Pattern Basics: Easy tiling patterns
Note: this is an older tutorial which I plan on updating.
I’ve been asked many times, “how do you make all those patterns?” So, here we go. All of my patterns are constructed in Adobe Illustrator. I’ve used Illustrator for years, and feel much more comfortable with it rather than any other vector package. So first off, boot up illustrator, open a new document and get ready.
Step 01: Turn on the grid and draw a box. I usually use some vibrant color for the box shape; something I can trace against that I know is there just for reference. So grab the box tool, hold down shift, and draw a perfect box somewhere on the screen. Next, grab the line tool, go to the bottom right hand corner, and while holding shift, draw a line at a 45-degree angle from corner to top left corner, splitting the box. It should look something like figure A. We just split this box in two, and given ourselves a confined space to work in that will line up when replicated.
Step 02: within that bottom half begin drawing your shapes and designs. Now, we want to keep in mind that our design will rotate and replicate on the bottom right hand corner, which is almost like our 0 xy point. Use a darker color of your choice to draw your shapes, using the underlying box as a guide. It’s easier to draw your design with the pen tool in a layer above your box shape. See figure B for an example. It’s also very important to line the elements up perfectly, or you’ll get little gaps in your design (unless that’s intended of course).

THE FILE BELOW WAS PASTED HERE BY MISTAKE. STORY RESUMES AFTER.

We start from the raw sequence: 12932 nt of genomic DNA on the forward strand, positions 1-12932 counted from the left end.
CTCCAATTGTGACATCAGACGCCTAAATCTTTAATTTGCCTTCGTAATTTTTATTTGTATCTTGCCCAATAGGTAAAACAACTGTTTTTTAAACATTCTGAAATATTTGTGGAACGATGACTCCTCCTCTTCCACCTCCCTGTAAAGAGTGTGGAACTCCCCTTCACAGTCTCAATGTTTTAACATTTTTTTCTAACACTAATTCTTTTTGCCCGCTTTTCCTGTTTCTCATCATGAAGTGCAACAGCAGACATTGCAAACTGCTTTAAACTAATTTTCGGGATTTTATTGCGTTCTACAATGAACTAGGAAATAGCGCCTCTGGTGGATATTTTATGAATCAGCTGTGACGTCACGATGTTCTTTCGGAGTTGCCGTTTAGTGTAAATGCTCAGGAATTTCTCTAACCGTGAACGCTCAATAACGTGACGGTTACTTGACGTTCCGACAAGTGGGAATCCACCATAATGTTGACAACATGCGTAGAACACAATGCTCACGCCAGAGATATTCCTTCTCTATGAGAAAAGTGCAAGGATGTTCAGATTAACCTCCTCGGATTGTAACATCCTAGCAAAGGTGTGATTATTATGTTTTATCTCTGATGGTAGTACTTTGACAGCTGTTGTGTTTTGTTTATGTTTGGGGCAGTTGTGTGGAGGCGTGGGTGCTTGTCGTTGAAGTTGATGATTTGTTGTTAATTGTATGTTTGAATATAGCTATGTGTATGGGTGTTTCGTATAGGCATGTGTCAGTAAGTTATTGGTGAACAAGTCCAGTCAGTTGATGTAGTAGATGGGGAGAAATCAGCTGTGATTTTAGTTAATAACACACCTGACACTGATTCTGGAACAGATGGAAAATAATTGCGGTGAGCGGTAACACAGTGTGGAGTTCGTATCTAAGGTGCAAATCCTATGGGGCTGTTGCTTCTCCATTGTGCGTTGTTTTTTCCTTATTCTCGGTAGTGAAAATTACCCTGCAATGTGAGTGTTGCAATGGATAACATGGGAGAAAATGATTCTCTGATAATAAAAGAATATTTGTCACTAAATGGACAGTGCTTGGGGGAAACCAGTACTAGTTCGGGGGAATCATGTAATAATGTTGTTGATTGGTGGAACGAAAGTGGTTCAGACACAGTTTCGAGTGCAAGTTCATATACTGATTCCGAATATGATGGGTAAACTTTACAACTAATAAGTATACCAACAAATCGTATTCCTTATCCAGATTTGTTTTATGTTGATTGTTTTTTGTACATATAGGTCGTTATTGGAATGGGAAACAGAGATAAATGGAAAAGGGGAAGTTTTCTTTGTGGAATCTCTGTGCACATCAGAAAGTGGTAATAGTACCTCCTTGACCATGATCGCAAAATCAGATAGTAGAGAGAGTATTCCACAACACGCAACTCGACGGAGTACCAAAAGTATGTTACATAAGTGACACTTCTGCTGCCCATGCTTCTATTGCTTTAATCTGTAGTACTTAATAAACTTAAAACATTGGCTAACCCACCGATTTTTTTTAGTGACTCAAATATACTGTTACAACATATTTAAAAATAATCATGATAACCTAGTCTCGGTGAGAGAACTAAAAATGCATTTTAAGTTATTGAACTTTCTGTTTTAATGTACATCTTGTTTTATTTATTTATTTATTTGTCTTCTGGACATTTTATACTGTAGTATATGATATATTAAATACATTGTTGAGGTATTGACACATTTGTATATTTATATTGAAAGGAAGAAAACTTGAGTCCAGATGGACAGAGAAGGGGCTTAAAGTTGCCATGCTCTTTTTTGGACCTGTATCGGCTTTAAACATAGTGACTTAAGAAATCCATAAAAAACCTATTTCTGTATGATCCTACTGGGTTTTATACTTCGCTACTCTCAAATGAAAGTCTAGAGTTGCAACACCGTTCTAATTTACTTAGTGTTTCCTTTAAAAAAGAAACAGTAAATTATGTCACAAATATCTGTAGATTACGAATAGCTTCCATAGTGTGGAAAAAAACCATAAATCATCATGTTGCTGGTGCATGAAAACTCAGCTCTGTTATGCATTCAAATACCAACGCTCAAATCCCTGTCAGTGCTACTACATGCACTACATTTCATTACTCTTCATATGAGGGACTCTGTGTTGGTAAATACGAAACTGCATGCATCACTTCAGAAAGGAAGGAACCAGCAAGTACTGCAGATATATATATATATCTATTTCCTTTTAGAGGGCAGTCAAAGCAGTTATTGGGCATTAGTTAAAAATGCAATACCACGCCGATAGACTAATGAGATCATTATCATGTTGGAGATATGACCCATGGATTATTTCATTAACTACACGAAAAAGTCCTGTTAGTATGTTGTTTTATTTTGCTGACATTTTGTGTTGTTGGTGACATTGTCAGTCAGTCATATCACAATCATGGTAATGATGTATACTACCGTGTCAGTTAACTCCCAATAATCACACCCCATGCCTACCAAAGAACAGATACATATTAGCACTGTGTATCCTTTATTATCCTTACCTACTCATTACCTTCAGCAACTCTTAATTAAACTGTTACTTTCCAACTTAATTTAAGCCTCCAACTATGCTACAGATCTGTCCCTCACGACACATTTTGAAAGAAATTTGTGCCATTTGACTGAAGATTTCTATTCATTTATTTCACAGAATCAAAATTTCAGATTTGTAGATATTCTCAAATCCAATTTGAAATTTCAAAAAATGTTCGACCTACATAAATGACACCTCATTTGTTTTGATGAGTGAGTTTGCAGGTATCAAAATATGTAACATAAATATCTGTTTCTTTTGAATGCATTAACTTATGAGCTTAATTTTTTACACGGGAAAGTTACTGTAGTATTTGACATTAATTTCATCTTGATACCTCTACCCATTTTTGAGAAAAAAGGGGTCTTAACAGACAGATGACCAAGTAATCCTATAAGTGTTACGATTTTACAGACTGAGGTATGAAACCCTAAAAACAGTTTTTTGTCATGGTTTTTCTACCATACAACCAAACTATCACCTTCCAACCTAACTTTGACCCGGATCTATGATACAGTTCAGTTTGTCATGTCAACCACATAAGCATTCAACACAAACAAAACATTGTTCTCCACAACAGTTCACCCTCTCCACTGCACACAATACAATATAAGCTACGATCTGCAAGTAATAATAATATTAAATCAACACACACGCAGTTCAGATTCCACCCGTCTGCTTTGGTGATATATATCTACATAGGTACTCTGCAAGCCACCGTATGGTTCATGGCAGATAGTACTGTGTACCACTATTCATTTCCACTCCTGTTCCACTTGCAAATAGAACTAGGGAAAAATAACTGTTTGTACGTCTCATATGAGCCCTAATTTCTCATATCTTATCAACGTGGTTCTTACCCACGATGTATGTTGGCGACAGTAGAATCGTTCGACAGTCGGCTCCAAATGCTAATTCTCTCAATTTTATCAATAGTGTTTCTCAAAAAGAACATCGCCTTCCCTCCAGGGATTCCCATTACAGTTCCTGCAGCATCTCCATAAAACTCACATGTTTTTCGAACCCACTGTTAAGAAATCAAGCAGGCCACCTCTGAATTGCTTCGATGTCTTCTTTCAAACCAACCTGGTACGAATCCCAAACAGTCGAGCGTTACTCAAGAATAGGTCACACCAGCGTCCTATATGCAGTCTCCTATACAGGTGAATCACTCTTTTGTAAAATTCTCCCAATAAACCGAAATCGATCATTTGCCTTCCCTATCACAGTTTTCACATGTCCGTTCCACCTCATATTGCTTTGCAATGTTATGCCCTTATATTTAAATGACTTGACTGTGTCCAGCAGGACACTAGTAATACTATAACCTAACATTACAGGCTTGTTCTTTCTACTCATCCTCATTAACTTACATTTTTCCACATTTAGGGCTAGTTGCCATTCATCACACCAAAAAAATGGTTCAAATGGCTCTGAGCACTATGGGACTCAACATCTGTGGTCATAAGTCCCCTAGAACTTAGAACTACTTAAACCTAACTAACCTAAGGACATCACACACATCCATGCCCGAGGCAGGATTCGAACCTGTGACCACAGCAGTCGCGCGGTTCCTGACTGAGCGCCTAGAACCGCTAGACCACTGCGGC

Step 03: When you like your design, select the entire element, copy (control+c) and paste (control+v) it, and go to Object>Transform>Reflect and reflect on the vertical axis at a 90 degree angle. Next, rotate the object another 90 degrees, and line the two objects up to each other. You should have a mirror image of your original design lined up. See figure C.
If you haven’t already noticed, what we’ve done so far is design an 8th of the whole element, and copying and reflecting this element is a quarter of the finished element.
Step 04: Now, copy the entire element, and paste it. Rotate it 90 degrees and line the elements up again. You now have half of your pattern element. Copy the entire thing again, paste it, rotate it 180 degrees, and line those back up. See figure D.There you go, you have your tile able pattern element. Now let’s color the thing, and make a pattern out of it.
Step 05: Now copy the entire element, and boot up Photoshop. I still do all of my coloring in Photoshop, but I make sure to keep the original file at 300 dpi resolution, in case I ever need to print it. Now paste the entire element and play around with the colors. Once you get a look you like, start copying and pasting it like mad, and line each one up with one another. You should have one, big pattern. Now look for edges that line up, and crop the image for your tile-able background. Kind of like figure E.
That’s really all there is to it. Once you see examples of the process, it gets rather easy. The pattern you just created can tile vertical and horizontal, so next time we’ll focus on one axis.
Very nice tutorial! I’m sure many people have trouble creating patterns (I know that I do), and that it will be helpful.
One suggestion – you might want to go just a bit more in-depth on the last step of the tutorial (making it into a pattern. Currently you just say “look for edges that line up”, but I think some people might be confused by that.